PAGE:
Sharding: What It Is and How It's Done

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Sharding: What It Is and How It's Done

A potential interview question from the folks at Hibernating Rhinos, this one tackling sharding functions.

· Database Zone ·
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The following is likely to end up in the list of questions we’ll ask candidates to answer when they apply to Hibernating Rhinos.

Imagine a sharded database. A sharded database is one where the data is split among multiple nodes. To make things simple, we will assume that each datum in the database has a 64 bit key associated with it, and we are interested in distributing the information evenly among the nodes. This can be done using Jump Consistent Hashing (see paper for details), and can be implemented using the following simple C# function:

private static int JumpConsistentHash(ulong key, int numBuckets)
    ulong choosenBucket = ulong.MaxValue;
    ulong index = 0;
    while (index < (ulong) numBuckets)
        choosenBucket = index;
        key = key * 2862933555777941757UL + 1;
        index = (ulong)((choosenBucket + 1) * (double)(1L << 31) / (key >> 33) + 1);
    return (int)choosenBucket;

This function is responsible for taking a key and (given how many nodes there are in the cluster) provide which node this key resides on.

So far, so good, and this makes quite a lot of things much simpler. This function ensures that roughly 1/N of the data items in the databases will require movement to a new node when it is introduced. Which is pretty much exactly what we want in a sharded environment. However, this function doesn’t help us figure out what to move.

Assume that we already have a database that has five nodes, and ten billion data items spread across all five nodes, spread according to the consistent jump function. Because of load, we need to add additional two nodes to the cluster, and we need to move 2/7 (2.8 billion data items) of the cluster data to the new nodes. However, since moving the data items alone is going to be costly, we want to avoid scanning through all ten billion items in all nodes to figure out which ones we need to ship to the new nodes, and which ones should remain with the current node.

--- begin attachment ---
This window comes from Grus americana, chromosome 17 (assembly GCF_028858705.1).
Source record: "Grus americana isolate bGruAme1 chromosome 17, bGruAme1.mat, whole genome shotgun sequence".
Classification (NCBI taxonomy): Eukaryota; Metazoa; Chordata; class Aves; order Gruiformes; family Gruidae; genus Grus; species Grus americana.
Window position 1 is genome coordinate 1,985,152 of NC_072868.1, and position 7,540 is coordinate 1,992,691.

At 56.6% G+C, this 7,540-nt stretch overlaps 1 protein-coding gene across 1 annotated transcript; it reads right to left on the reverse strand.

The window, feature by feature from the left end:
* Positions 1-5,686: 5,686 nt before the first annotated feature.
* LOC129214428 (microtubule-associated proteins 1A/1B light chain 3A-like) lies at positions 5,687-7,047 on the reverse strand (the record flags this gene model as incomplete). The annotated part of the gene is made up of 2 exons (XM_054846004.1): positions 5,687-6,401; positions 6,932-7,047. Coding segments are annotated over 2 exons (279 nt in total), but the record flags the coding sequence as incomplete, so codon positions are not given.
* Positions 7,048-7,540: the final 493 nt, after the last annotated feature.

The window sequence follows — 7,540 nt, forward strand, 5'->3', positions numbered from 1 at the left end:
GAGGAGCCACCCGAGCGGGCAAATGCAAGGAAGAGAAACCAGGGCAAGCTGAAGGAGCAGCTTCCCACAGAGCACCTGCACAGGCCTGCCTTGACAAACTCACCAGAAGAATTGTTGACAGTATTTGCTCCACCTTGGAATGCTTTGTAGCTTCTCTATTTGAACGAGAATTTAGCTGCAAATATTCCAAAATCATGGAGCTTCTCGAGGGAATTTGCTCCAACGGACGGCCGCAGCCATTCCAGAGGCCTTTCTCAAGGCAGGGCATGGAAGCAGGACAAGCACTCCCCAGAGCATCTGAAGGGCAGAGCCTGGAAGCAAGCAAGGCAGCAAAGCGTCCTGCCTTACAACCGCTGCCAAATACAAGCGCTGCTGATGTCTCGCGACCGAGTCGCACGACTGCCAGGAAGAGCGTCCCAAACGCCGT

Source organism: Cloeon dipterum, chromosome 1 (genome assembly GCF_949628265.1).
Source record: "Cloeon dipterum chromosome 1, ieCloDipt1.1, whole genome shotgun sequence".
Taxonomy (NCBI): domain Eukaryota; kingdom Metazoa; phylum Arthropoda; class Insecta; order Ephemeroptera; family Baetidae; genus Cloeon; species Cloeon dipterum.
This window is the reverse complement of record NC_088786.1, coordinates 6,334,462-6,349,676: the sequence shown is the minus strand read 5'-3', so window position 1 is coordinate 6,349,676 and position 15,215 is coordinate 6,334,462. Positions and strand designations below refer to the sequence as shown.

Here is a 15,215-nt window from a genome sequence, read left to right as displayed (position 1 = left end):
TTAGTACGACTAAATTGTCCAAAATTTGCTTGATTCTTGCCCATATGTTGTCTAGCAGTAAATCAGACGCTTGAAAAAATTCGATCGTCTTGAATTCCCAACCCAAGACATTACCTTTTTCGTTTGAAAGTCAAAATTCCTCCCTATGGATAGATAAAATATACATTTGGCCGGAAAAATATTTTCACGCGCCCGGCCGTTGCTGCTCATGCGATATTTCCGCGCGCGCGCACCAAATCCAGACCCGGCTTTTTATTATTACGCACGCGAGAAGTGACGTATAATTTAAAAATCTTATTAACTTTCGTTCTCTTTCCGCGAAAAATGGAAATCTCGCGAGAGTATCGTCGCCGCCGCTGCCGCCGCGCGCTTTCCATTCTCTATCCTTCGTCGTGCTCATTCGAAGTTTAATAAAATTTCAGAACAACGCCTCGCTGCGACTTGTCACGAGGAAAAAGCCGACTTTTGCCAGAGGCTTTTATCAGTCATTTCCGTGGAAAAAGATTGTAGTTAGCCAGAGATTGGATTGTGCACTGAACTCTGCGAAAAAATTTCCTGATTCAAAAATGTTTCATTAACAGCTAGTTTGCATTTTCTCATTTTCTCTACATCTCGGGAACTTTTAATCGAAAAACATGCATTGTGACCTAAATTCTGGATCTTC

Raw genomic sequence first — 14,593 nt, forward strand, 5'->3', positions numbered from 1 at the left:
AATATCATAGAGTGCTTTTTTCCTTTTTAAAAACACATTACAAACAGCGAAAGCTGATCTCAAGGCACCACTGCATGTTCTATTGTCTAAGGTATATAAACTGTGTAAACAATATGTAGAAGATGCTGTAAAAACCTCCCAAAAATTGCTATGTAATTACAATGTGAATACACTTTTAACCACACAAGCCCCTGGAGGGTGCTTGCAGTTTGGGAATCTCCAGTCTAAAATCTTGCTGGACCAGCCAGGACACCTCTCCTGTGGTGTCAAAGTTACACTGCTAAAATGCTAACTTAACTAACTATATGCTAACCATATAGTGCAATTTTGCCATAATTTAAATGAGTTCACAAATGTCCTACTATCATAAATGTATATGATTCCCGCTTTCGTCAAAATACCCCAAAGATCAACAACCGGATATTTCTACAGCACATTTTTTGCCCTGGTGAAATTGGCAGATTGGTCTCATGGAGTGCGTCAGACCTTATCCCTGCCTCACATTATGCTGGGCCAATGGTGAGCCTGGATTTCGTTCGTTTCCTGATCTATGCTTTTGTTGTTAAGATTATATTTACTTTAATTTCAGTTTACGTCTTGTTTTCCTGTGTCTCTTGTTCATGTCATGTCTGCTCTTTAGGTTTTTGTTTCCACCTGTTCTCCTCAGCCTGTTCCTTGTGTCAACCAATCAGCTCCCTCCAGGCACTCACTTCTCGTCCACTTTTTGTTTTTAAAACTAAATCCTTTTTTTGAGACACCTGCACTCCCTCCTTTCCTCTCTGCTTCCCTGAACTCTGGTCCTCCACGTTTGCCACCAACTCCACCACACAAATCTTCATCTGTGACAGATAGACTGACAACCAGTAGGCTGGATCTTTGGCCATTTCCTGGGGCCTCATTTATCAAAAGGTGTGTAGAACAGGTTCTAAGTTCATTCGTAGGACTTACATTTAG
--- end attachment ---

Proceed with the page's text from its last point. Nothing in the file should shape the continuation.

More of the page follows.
Suggest a way that will allow the database to find out which data items need to be moved to the new nodes, without having to scan through all of them. In other words, anything that requires zero (number of items in each node) is out.

You are rated on the impact of your suggestion on the overall cluster behavior. The cheaper your option, the better. You are free to store additional information (at cluster creation/modification, as data items are entered into the cluster/deleted, etc) if this can help you, but be aware that any impact on standard operations (reads and writes) should be minimal and well-justified.

You only need to consider adding nodes to the cluster, removing nodes from the cluster is not required.

database, interview answers, interview questions, sharding

Published at DZone with permission of Oren Eini , DZone MVB. See the original article here.

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